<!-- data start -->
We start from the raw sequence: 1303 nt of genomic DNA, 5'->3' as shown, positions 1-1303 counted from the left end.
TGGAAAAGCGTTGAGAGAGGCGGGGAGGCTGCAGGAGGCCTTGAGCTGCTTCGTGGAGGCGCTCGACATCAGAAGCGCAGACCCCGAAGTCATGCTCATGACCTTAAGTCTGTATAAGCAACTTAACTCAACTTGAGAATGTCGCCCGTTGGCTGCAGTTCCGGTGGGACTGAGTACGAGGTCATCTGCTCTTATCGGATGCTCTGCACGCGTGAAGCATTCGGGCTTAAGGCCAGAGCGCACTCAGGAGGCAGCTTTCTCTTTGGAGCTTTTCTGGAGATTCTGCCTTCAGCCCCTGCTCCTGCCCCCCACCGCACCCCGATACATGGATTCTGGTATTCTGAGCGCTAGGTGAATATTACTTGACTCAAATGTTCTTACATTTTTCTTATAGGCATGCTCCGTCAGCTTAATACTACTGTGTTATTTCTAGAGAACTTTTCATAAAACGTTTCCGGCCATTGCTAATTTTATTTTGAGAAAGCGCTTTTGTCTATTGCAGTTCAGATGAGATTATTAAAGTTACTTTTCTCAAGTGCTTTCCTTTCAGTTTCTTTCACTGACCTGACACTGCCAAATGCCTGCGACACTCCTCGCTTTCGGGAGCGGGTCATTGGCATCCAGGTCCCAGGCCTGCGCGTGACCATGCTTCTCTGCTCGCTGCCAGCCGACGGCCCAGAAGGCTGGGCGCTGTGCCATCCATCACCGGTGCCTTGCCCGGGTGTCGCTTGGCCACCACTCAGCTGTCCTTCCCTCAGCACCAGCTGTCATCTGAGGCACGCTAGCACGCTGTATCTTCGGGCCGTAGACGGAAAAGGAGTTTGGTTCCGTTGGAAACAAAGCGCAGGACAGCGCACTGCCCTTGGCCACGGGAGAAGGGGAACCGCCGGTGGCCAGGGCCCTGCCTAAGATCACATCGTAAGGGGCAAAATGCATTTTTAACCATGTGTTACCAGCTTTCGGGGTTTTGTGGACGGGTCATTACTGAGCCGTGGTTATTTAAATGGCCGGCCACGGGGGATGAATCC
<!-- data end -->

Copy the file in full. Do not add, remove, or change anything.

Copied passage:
We start from the raw sequence: 1303 nt of genomic DNA, 5'->3' as shown, positions 1-1303 counted from the left end.
TGGAAAAGCGTTGAGAGAGGCGGGGAGGCTGCAGGAGGCCTTGAGCTGCTTCGTGGAGGCGCTCGACATCAGAAGCGCAGACCCCGAAGTCATGCTCATGACCTTAAGTCTGTATAAGCAACTTAACTCAACTTGAGAATGTCGCCCGTTGGCTGCAGTTCCGGTGGGACTGAGTACGAGGTCATCTGCTCTTATCGGATGCTCTGCACGCGTGAAGCATTCGGGCTTAAGGCCAGAGCGCACTCAGGAGGCAGCTTTCTCTTTGGAGCTTTTCTGGAGATTCTGCCTTCAGCCCCTGCTCCTGCCCCCCACCGCACCCCGATACATGGATTCTGGTATTCTGAGCGCTAGGTGAATATTACTTGACTCAAATGTTCTTACATTTTTCTTATAGGCATGCTCCGTCAGCTTAATACTACTGTGTTATTTCTAGAGAACTTTTCATAAAACGTTTCCGGCCATTGCTAATTTTATTTTGAGAAAGCGCTTTTGTCTATTGCAGTTCAGATGAGATTATTAAAGTTACTTTTCTCAAGTGCTTTCCTTTCAGTTTCTTTCACTGACCTGACACTGCCAAATGCCTGCGACACTCCTCGCTTTCGGGAGCGGGTCATTGGCATCCAGGTCCCAGGCCTGCGCGTGACCATGCTTCTCTGCTCGCTGCCAGCCGACGGCCCAGAAGGCTGGGCGCTGTGCCATCCATCACCGGTGCCTTGCCCGGGTGTCGCTTGGCCACCACTCAGCTGTCCTTCCCTCAGCACCAGCTGTCATCTGAGGCACGCTAGCACGCTGTATCTTCGGGCCGTAGACGGAAAAGGAGTTTGGTTCCGTTGGAAACAAAGCGCAGGACAGCGCACTGCCCTTGGCCACGGGAGAAGGGGAACCGCCGGTGGCCAGGGCCCTGCCTAAGATCACATCGTAAGGGGCAAAATGCATTTTTAACCATGTGTTACCAGCTTTCGGGGTTTTGTGGACGGGTCATTACTGAGCCGTGGTTATTTAAATGGCCGGCCACGGGGGATGAATCC